The severe shortage of organ donors currently limits the number of transplants performed. As an example, in the United States, 82,149 patients (updated on July 4, 2003) are currently waiting for a life-saving organ and approximately 17 patients on the waiting list die each day (reports from United Network for Organ Sharing). The ultimate goal of our proposal is to solve the problem of this supply-demand disparity by xenotransplantation (xenografts) from pigs, the most suitable donor species for humans. As xenografts are subject to vigorous rejection, the amount of immunosuppressive drugs for overcoming xenograft rejection is likely to destroy the host immune system that the body needs to fight viruses/bacteria and eradicate cancer cells, thus rendering the recipient at a high risk for infections and cancers. It would then be highly desirable to control only the immune responses that are responsible for the rejection while preserving host immunocompetence.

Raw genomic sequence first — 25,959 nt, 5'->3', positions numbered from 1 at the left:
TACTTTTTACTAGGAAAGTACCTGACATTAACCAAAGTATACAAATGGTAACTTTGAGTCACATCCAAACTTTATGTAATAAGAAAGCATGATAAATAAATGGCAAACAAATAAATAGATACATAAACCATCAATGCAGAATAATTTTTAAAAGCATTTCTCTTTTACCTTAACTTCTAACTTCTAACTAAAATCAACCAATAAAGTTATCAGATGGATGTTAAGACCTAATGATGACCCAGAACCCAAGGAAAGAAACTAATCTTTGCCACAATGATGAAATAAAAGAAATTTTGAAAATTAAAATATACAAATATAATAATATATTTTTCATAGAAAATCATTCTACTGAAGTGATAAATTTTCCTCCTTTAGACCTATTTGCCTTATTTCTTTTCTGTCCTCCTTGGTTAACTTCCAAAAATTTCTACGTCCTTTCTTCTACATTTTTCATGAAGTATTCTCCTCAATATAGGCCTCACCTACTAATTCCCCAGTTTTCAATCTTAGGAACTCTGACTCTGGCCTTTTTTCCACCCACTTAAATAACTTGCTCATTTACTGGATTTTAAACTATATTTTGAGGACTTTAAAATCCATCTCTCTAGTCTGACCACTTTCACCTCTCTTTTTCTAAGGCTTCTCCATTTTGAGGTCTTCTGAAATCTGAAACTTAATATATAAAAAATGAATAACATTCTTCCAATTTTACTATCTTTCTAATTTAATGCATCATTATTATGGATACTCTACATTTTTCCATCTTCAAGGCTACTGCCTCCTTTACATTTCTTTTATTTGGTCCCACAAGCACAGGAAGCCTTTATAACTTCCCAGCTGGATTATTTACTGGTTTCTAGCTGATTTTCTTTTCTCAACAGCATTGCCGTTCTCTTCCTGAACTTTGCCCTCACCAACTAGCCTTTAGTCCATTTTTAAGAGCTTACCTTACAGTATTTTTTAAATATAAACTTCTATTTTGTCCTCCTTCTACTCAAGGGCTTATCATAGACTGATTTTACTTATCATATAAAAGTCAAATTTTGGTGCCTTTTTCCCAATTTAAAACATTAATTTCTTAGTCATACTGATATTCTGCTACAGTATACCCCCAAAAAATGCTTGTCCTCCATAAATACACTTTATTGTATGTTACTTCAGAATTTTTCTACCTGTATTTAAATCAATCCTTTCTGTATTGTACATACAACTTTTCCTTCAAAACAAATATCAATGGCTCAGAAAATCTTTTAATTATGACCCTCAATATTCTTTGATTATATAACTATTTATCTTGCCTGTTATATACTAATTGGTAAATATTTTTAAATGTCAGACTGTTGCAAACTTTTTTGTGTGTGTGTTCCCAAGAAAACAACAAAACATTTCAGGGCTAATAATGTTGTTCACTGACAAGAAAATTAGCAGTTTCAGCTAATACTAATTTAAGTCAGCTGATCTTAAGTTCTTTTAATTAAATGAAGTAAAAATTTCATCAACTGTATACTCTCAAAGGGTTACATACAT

The focus of this project is to understand the mechanisms of xenograft rejection by macrophages. Macrophages, a major component of the immune system, are activated first when the body is exposed to foreign antigens. Normally, macrophages are restrained from activation by the patient’s own tissues because self-tissues express a number of molecules that deliver inhibitory signalling by engaging specific receptors on macrophages. In this proposal, we intend to identify the counterpart molecules of pigs, which are essential to maintain the inactive status of macrophages, but fail to function in humans with respect to inhibiting human macrophage activation. The ultimate aim is to genetically modify pigs to overcome macrophage-mediated rejection. Information obtained from these studies may guide the development of effective strategies for preventing porcine xenograft rejection in patients, so that xenotransplantation from pigs can be used clinically to save the lives of patients who are waiting for a life-saving organ.